To help concerned citizens understand the instability of the nuclear situation, FLI developed a timeline of all the instances where nuclear war was almost started by mistake.

Declassified U.S. Nuclear Targets Map

The National Security Archives recently published a declassified list of U.S. nuclear targets from 1956, which spanned 1,100 locations across Eastern Europe, Russia, China, and North Korea.

To illustrate this for readers, FLI partnered with NukeMap to demonstrate how catastrophic a nuclear exchange between the United States and Russia could be. If you click detonate from any of the dots on the map, you can see how large an area would be destroyed by the bomb of your choice, as well as how many people could be killed. 150,000 people visited the map on the first day it launched, and hundreds of thousands of people have visited since.

MinutePhysics: Why You Should Care About Nukes

Henry Reich with MinutePhysics and FLI’s Max Tegmark got together to produce an entertaining video about just how scary nuclear weapons are, which reached over 1 million viewers. Nukes are a lot scarier than most people realize — as you might have picked up on if you’ve flipped through our nuclear accidents and close calls timeline. Happily there’s easy action you can take to help make the world a safer place. How?

Check out the video to learn more!

Nuclear Conference at MIT

FLI held a conference on reducing the threats of nuclear war at MIT, where Mayor Denise Simmons announced that the City of Cambridge had decided to divest $1 billion from nuclear weapons manufacturers. She said, “It’s my hope that this will inspire other municipalities, companies and individuals to look at their investments and make similar moves.”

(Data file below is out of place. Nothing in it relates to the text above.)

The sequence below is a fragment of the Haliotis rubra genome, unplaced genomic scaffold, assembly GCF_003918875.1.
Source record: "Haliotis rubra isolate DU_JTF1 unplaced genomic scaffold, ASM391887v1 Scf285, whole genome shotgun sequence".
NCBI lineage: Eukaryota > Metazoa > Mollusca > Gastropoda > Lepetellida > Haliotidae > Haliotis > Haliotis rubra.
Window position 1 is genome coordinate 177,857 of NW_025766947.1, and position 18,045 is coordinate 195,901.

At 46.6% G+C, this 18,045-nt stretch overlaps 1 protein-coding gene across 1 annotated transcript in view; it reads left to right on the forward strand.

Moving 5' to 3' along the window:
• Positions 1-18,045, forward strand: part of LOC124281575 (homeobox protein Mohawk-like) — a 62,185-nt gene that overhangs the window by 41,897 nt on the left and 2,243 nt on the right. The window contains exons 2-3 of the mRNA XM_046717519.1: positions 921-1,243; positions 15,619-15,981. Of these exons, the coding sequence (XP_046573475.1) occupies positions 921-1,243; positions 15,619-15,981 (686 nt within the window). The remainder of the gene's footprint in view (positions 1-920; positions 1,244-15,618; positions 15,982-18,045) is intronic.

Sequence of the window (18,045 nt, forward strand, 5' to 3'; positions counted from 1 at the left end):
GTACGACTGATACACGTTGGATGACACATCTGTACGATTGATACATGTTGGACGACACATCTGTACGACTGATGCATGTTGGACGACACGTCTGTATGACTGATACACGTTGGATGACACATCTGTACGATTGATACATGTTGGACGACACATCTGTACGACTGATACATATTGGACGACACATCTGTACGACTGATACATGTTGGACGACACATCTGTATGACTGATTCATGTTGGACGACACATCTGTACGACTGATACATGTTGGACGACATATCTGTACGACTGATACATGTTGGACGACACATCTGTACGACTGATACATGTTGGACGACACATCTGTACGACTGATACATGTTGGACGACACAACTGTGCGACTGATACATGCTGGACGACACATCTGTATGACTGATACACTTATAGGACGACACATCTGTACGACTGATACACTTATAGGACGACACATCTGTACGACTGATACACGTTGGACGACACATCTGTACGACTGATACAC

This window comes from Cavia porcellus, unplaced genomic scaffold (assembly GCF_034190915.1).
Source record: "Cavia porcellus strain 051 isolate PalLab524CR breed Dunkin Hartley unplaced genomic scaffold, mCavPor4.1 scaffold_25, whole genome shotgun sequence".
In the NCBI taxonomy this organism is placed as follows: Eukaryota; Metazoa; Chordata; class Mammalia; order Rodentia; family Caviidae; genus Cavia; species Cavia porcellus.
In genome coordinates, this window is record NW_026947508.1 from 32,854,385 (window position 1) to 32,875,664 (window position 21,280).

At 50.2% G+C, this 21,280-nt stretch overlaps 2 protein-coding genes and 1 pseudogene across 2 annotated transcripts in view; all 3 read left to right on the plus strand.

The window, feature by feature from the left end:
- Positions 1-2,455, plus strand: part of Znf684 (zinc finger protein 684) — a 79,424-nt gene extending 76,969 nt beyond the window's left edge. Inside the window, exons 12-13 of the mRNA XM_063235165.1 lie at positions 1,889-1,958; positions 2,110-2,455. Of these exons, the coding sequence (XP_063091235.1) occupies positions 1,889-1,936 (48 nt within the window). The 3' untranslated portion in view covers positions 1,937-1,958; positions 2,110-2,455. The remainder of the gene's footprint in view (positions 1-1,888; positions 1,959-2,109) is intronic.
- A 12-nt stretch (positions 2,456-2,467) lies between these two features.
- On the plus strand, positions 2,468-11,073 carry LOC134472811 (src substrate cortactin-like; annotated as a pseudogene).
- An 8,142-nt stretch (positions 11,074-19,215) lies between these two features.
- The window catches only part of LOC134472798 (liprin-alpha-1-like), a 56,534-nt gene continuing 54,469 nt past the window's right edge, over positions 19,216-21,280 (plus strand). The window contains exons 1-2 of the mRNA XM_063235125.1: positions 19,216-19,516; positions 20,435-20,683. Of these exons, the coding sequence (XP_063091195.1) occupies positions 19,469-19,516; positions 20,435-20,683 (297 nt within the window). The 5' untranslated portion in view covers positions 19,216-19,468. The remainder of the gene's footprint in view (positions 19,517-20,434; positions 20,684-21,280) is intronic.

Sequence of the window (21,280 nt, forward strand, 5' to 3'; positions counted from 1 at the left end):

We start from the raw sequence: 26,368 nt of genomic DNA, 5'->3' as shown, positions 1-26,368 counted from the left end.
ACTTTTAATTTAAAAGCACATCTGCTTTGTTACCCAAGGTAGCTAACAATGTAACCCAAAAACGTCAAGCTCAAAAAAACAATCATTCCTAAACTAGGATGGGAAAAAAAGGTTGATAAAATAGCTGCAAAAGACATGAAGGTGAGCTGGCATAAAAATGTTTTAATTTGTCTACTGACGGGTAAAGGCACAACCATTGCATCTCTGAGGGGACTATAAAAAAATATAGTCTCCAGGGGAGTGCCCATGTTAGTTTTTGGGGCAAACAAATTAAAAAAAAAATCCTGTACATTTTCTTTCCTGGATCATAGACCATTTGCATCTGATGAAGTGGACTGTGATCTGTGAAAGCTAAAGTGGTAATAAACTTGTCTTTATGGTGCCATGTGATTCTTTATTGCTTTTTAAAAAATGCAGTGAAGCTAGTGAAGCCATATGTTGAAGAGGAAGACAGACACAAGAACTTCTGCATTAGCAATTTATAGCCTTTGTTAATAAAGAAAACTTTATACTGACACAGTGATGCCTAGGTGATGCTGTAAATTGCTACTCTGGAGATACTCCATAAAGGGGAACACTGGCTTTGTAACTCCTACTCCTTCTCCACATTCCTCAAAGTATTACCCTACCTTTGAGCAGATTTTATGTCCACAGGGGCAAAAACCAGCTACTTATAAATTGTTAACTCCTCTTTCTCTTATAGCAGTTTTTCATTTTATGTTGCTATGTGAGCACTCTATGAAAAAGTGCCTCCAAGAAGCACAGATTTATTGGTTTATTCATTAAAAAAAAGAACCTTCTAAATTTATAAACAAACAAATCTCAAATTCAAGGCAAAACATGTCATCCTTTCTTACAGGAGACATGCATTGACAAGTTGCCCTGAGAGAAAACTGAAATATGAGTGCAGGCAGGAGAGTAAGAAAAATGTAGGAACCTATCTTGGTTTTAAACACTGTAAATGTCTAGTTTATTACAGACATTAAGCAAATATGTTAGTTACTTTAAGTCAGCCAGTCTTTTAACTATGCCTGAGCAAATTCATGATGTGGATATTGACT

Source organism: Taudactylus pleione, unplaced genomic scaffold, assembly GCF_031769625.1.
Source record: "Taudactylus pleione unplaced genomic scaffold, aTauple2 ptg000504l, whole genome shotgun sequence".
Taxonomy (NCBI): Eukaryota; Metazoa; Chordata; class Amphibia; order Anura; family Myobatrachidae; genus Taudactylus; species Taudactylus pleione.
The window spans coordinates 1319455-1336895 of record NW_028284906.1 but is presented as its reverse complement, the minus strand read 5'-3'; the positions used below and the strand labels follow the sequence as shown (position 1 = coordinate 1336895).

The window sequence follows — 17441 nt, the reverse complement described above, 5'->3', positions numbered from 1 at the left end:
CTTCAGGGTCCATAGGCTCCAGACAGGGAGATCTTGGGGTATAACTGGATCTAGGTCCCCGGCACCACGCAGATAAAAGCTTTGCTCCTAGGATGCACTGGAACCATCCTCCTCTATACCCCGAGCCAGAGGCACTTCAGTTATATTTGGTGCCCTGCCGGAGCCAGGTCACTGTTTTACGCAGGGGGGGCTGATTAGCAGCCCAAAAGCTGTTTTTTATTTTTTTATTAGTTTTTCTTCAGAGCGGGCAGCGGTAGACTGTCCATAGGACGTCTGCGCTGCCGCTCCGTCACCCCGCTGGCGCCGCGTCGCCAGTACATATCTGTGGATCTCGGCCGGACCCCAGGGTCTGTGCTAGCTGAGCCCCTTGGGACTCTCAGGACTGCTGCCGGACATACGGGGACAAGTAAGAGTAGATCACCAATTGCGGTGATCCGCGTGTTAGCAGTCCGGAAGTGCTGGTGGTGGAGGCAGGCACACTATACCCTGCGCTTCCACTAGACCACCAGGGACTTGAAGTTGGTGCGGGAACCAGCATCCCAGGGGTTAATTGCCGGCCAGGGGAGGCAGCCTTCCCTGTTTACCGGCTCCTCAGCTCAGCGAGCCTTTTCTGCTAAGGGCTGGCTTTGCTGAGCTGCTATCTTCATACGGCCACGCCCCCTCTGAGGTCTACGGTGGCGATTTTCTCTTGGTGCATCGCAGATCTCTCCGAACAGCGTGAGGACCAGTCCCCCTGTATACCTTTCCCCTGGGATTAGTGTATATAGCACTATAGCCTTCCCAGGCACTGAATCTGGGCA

We are thrilled with this success as Cambridge becomes the billion dollar investor in the U.S. to make such a move, joining over 50 European institutions.

2015

Open Letter on Autonomous Weapons

FLI worked with Stuart Russell, Toby Walsh and others to launch an open letter calling for a ban on offensive autonomous weapons. Walsh and Russell presented the letter at the International Joint Conference on Artificial Intelligence, making headlines around the world. By the end of the year, it had received over 22,000 signatures from scientists and citizens internationally, including over 3,000 AI and robotics researchers and 6 past presidents of the Association for the Advancement of Artificial Intelligence.

First AI Grants Competition

The Research Priorities Document became the basis for our beneficial AI research grant program. Shortly after creating it, we launched a search for grant recipients. Over 300 PIs and research groups applied for funding to be part of the new field of AI safety research, and on July 1, we announced the 37 AI safety research teams who would be awarded a total of $7 million for the first round of research.

Puerto Rico Conference on Beneficial AI

At the end of 2015, a Washington Post article described 2015 as the year the beneficial AI movement went mainstream. Only 360 days earlier, at the very start of the year, we were hosting the inaugural Puerto Rico Conference that helped launch that mainstreaming process. The goal of the conference was to bring more attention to the problems advanced artificial intelligence might bring and to galvanize the world’s talent to solve them.

The three big results of the conference were:

1) Worldwide attention to our Beneficial AI Open Letter, which garnered over 8600 signatures from some of the most influential AI researchers, some of the most influential scientists in other fields, and thousands of other AI researchers and scientists from around the world.

2) The creation of our Research Priorities Document, which became the basis for our beneficial AI research grant program.

3) Elon Musk’s announcement of a $10 million donation to help fund the grants.